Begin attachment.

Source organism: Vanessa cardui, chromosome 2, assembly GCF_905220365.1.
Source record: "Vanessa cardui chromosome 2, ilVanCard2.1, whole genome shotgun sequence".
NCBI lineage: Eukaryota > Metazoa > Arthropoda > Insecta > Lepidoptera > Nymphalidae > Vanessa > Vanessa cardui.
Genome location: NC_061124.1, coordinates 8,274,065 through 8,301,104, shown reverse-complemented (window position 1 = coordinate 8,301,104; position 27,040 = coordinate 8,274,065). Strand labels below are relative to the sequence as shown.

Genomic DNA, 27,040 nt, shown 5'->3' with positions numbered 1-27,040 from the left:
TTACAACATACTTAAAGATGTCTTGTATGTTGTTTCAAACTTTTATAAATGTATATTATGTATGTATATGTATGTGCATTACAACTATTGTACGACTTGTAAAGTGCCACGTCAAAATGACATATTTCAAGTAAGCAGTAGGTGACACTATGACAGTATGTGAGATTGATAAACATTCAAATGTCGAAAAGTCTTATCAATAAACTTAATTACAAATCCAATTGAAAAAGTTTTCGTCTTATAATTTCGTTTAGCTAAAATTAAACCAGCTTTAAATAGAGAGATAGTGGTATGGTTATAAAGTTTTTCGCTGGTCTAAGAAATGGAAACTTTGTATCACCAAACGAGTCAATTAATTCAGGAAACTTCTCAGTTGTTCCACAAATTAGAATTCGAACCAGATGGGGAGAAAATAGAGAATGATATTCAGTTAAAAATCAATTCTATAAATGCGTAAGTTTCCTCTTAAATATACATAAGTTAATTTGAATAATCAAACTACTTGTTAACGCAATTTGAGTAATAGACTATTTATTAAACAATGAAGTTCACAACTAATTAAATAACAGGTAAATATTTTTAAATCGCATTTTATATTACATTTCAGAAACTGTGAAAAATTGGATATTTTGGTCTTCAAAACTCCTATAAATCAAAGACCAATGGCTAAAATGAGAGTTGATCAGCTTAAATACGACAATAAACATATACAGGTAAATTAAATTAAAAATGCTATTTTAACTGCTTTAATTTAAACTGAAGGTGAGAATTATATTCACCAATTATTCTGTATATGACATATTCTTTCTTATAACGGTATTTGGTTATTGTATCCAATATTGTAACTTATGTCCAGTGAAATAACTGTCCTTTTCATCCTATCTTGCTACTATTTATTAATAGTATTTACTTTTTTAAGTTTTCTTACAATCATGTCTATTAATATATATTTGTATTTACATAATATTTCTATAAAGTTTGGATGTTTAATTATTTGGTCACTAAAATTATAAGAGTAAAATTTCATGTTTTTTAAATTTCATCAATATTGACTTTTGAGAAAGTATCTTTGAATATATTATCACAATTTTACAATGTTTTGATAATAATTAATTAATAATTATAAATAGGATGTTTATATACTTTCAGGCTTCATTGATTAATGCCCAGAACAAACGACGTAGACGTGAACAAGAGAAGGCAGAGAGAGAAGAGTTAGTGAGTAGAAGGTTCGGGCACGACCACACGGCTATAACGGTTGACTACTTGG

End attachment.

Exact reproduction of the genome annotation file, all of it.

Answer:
Source organism: Vanessa cardui, chromosome 2, assembly GCF_905220365.1.
Source record: "Vanessa cardui chromosome 2, ilVanCard2.1, whole genome shotgun sequence".
NCBI lineage: Eukaryota > Metazoa > Arthropoda > Insecta > Lepidoptera > Nymphalidae > Vanessa > Vanessa cardui.
Genome location: NC_061124.1, coordinates 8,274,065 through 8,301,104, shown reverse-complemented (window position 1 = coordinate 8,301,104; position 27,040 = coordinate 8,274,065). Strand labels below are relative to the sequence as shown.

Genomic DNA, 27,040 nt, shown 5'->3' with positions numbered 1-27,040 from the left:
TTACAACATACTTAAAGATGTCTTGTATGTTGTTTCAAACTTTTATAAATGTATATTATGTATGTATATGTATGTGCATTACAACTATTGTACGACTTGTAAAGTGCCACGTCAAAATGACATATTTCAAGTAAGCAGTAGGTGACACTATGACAGTATGTGAGATTGATAAACATTCAAATGTCGAAAAGTCTTATCAATAAACTTAATTACAAATCCAATTGAAAAAGTTTTCGTCTTATAATTTCGTTTAGCTAAAATTAAACCAGCTTTAAATAGAGAGATAGTGGTATGGTTATAAAGTTTTTCGCTGGTCTAAGAAATGGAAACTTTGTATCACCAAACGAGTCAATTAATTCAGGAAACTTCTCAGTTGTTCCACAAATTAGAATTCGAACCAGATGGGGAGAAAATAGAGAATGATATTCAGTTAAAAATCAATTCTATAAATGCGTAAGTTTCCTCTTAAATATACATAAGTTAATTTGAATAATCAAACTACTTGTTAACGCAATTTGAGTAATAGACTATTTATTAAACAATGAAGTTCACAACTAATTAAATAACAGGTAAATATTTTTAAATCGCATTTTATATTACATTTCAGAAACTGTGAAAAATTGGATATTTTGGTCTTCAAAACTCCTATAAATCAAAGACCAATGGCTAAAATGAGAGTTGATCAGCTTAAATACGACAATAAACATATACAGGTAAATTAAATTAAAAATGCTATTTTAACTGCTTTAATTTAAACTGAAGGTGAGAATTATATTCACCAATTATTCTGTATATGACATATTCTTTCTTATAACGGTATTTGGTTATTGTATCCAATATTGTAACTTATGTCCAGTGAAATAACTGTCCTTTTCATCCTATCTTGCTACTATTTATTAATAGTATTTACTTTTTTAAGTTTTCTTACAATCATGTCTATTAATATATATTTGTATTTACATAATATTTCTATAAAGTTTGGATGTTTAATTATTTGGTCACTAAAATTATAAGAGTAAAATTTCATGTTTTTTAAATTTCATCAATATTGACTTTTGAGAAAGTATCTTTGAATATATTATCACAATTTTACAATGTTTTGATAATAATTAATTAATAATTATAAATAGGATGTTTATATACTTTCAGGCTTCATTGATTAATGCCCAGAACAAACGACGTAGACGTGAACAAGAGAAGGCAGAGAGAGAAGAGTTAGTGAGTAGAAGGTTCGGGCACGACCACACGGCTATAACGGTTGACTACTTGG